As the nation continues to gather their thoughts from Sunday's mass shooting in Las Vegas, many are wondering how to prepare in case of an unthinkable situation.

The attack, which left 59 dead and more than 500 injured, created a hell-like chaos as people scrambled to get themselves and others to safety. In a life-or-death scenario, it's possible a person's medical condition and identification would be crucial for survival. If there is no one there to provide this information, it may cost a life.

Smart phones have a feature which enables a user to allow access to their medical and emergency information from their lock screen without requiring the phone to unlock.

On iPhones, this feature is called Medical ID. It launched in 2014 with the iOS 8 update and lives in the Health app.

Here's how to set up your medical ID:

1. Open your Health app and tap Create Medical ID, if you've never used the Heath app. Otherwise tap Medical ID> Edit.

Apple Medical ID

2. Enter your emergency contacts and health information, such as your birth date, medical conditions, allergies and blood type.

3. It's important that you turn on "Show When Locked" to make your Medical ID available on your lock screen. In an emergency, this gives people who are trying to help, access to your emergency contacts and medical information.

4. When you're finished, tap "Done".

Here's how to access Medical ID from your lock screen:

iPhone lockscreen

1. Tap the "home" button to access the lock screen, then tap on "Emergency" on the bottom left corner.

2. Once you have a Medical ID set up, a Medical ID option should show up on the bottom right corner of the "Emergency Call" screen.

3. Tap on the Medical ID option to access emergency contacts and medical information.

In the U.S., you can sign up to be an organ donor in the Health app and list it under your Medical ID. This feature was made available in 2016 after Apple announced a partnership with Donate Life America.

You can register to be an organ donor under Medical ID.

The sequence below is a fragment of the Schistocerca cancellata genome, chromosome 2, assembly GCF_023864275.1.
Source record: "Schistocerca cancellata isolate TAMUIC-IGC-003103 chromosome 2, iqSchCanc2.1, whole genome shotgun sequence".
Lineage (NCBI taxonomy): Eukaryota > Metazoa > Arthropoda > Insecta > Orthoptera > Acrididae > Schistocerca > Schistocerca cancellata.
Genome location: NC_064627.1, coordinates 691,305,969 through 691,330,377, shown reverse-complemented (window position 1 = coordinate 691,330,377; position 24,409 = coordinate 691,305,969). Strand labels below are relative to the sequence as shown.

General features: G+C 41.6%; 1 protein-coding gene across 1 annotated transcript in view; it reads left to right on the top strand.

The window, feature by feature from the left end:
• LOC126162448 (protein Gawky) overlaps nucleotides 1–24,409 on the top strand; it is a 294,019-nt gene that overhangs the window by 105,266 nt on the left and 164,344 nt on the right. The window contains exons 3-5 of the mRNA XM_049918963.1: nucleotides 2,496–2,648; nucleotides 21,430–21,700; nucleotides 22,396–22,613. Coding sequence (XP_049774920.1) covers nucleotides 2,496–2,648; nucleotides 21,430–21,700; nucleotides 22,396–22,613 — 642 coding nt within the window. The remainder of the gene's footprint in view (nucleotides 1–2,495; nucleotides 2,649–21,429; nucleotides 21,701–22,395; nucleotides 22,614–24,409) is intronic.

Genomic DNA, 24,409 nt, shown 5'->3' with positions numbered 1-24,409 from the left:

Adding emergency information on Android phones varies depending on the device and which version of the software you're using.

In 2016, Google announced a feature with Android Nougat, also known as Android N, which allowed users to add emergency information on their lock screens. The new "Emergency Info" screen is available under the "Users" section, according to Droid Life.

Once on your "Users" screen, tap on "Emergency Info" to add your medical information, emergency contacts and specify if you're an organ donor. The emergency panel is only available if you have a secure lock screen.

The "Emergency Info" panel shows up at the top of the lock screen when the emergency dialer is accessed. It needs to be tapped twice to show the emergency information.

As with anything containing personal information, it's important to remember that there's always a chance your information can be accessed by someone with different intentions, even if its just a friend or co-worker.

It's a good idea to be mindful of the emergency features if you have it set up.

The latest iPhone software update, iOS 11, includes a new feature to quickly disable Touch ID from the lock screen, according to 9 To 5 Mac. Under iOS 11, tapping the lock button five times to access SOS or accessing Medical ID will automatically disable Touch ID and require a passcode to unlock the phone.

The new feature protects users, who may have fallen unconscious, from having someone use their fingerprint to unlock the phone to reveal information other than the emergency details listed in Medical ID.

The iPhone will only accept Touch ID again once a passcode is successful entered. It's obvious that someone could still access an unconscious person's phone before tapping on Medical ID, but one would hope the new feature is relying on honest intentions.